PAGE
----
Student Study Guide and Selected Solutions Manual for Basic Chemistry

by ;
  • ISBN13:


  • ISBN10:


  • Edition: 6th
  • Format: Paperback
  • Copyright: 2019-06-06
  • Publisher: Pearson

Note: Supplemental materials are not guaranteed with Rental or Used book purchases.

Purchase Benefits

  • Free Shipping Icon Free Shipping On Orders Over $35!
    Your order must be $35 or more to qualify for free economy shipping. Bulk sales, PO's, Marketplace items, eBooks and apparel do not qualify for this offer.
  • eCampus.com Logo Get Rewarded for Ordering Your Textbooks! Enroll Now
List Price: $93.32 Save up to $22.39
  • Rent Book $70.93
    Add to Cart Free Shipping Icon Free Shipping

    *This item is part of an exclusive publisher rental program and requires an additional convenience fee. This fee will be reflected in the shopping cart.

Supplemental Materials

What is included with this book?


The Study Guide and Selected Solutions Manual as written specifically to assist students using Basic Chemistry. It contains learning objectives, chapter outlines, additional problems with self-tests and answers, and answers to the odd-numbered problems in the text.

Author Biography

About our authors

Karen Timberlake is Professor Emerita of Chemistry at Los Angeles Valley College, where she taught chemistry for allied health and preparatory chemistry for 36 years. She received her bachelor’s degree in chemistry from the University of Washington and her master’s degree in biochemistry from the University of California at Los Angeles.

Professor Timberlake has been writing chemistry textbooks for more than 40 years. During that time, her name has become associated with the strategic use of pedagogical tools that promote student success in chemistry and the application of chemistry to real-life situations. More than one million students have learned chemistry using texts, laboratory manuals, and study guides written by Karen Timberlake. In addition to Basic Chemistry, sixth edition, she is also the author of General, Organic, and Biological Chemistry: Structures of Life, sixth edition, with the accompanying Study Guide, and Chemistry: An Introduction to General, Organic, and Biological Chemistry, thirteenth edition, with the accompanying Study Guide and Selected Solutions Manual, Laboratory Manual, and Essential Laboratory Manual.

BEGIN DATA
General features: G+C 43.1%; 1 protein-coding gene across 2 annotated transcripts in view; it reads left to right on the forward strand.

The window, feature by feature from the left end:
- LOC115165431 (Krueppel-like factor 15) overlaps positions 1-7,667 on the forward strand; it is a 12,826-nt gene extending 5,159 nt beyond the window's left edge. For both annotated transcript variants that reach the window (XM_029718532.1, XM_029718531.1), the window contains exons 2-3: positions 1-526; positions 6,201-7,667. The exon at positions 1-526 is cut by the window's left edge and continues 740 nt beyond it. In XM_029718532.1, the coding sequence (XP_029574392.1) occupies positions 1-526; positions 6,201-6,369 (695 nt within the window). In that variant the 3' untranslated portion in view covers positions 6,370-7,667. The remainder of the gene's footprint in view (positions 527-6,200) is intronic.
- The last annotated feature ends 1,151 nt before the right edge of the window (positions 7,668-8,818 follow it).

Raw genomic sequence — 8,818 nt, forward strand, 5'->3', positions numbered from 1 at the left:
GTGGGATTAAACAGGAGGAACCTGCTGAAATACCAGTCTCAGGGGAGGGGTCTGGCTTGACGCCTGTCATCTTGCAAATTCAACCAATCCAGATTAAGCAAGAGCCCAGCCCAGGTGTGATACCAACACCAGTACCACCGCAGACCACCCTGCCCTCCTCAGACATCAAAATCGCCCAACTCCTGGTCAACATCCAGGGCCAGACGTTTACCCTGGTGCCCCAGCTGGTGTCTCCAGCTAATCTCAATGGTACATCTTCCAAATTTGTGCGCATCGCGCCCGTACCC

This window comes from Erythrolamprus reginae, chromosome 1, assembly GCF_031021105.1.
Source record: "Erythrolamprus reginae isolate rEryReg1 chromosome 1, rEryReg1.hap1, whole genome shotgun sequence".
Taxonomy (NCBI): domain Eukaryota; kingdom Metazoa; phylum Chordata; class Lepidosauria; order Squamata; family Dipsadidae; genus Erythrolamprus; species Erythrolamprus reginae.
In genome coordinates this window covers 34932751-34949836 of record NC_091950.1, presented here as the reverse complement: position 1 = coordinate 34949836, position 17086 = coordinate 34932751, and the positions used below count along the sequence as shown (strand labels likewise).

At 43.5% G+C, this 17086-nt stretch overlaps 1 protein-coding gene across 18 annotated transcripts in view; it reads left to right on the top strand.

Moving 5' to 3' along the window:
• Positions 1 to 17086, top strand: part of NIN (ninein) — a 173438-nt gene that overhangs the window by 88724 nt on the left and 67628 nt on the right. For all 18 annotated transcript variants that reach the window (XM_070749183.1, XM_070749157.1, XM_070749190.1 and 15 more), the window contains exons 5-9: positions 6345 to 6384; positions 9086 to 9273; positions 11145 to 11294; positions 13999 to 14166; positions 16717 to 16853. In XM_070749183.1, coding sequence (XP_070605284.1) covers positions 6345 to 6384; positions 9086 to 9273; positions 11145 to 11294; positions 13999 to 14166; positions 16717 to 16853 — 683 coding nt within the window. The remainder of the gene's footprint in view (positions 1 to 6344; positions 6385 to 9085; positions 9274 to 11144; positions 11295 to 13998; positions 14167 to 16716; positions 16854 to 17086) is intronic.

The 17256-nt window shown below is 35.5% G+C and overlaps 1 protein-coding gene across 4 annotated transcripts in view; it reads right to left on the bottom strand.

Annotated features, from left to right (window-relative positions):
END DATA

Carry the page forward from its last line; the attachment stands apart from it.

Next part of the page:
Professor Timberlake belongs to numerous scientific and educational organizations including the American Chemical Society (ACS) and the National Science Teachers Association (NSTA). She has been the Western Regional Winner of Excellence in College Chemistry Teaching Award given by the Chemical Manufacturers Association. She received the McGuffey Award in Physical Sciences from the Textbook Authors Association for her textbook Chemistry: An Introduction to General, Organic, and Biological Chemistry, eighth edition. She received the “Texty” Textbook Excellence Award from the Textbook Authors Association for the first edition of Basic Chemistry. She has participated in education grants for science teaching including the Los Angeles Collaborative for Teaching Excellence (LACTE) and a Title III grant at her college. She speaks at conferences and educational meetings on the use of student-centered teaching methods in chemistry to promote the learning success of students.

Her husband, William Timberlake, who is the coauthor of this text, is Professor Emeritus of Chemistry at Los Angeles Harbor College, where he taught preparatory and organic chemistry for 36 years. He received his bachelor’s degree in chemistry from Carnegie Mellon University and his master’s degree in organic chemistry from the University of California at Los Angeles.

When the Professors Timberlake are not writing textbooks, they relax by playing tennis, ballroom dancing, hiking, traveling, trying new restaurants, cooking, and enjoying their grandchildren, Daniel and Emily.

Table of Contents

Table of Contents

  1. Chemistry in Our Lives
    • 1.1 Chemistry and Chemicals
    • 1.2 Scientific Method: Thinking Like a Scientist
    • 1.3 Studying and Learning Chemistry
    • 1.4 Key Math Skills for Chemistry
    • 1.5 Writing Numbers in Scientific Notation
  2. Chemistry and Measurements
    • 2.1 Units of Measurement
    • 2.2 Measured Numbers and Significant Figures
    • 2.3 Significant Figures in Calculations
    • 2.4 Prefixes and Equalities
    • 2.5 Writing Conversion Factors
    • 2.6 Problem Solving Using Unit Conversion
    • 2.7 Density
  3. Matter and Energy
    • 3.1 Classification of Matter
    • 3.2 States and Properties of Matter
    • 3.3 Temperature
    • 3.4 Energy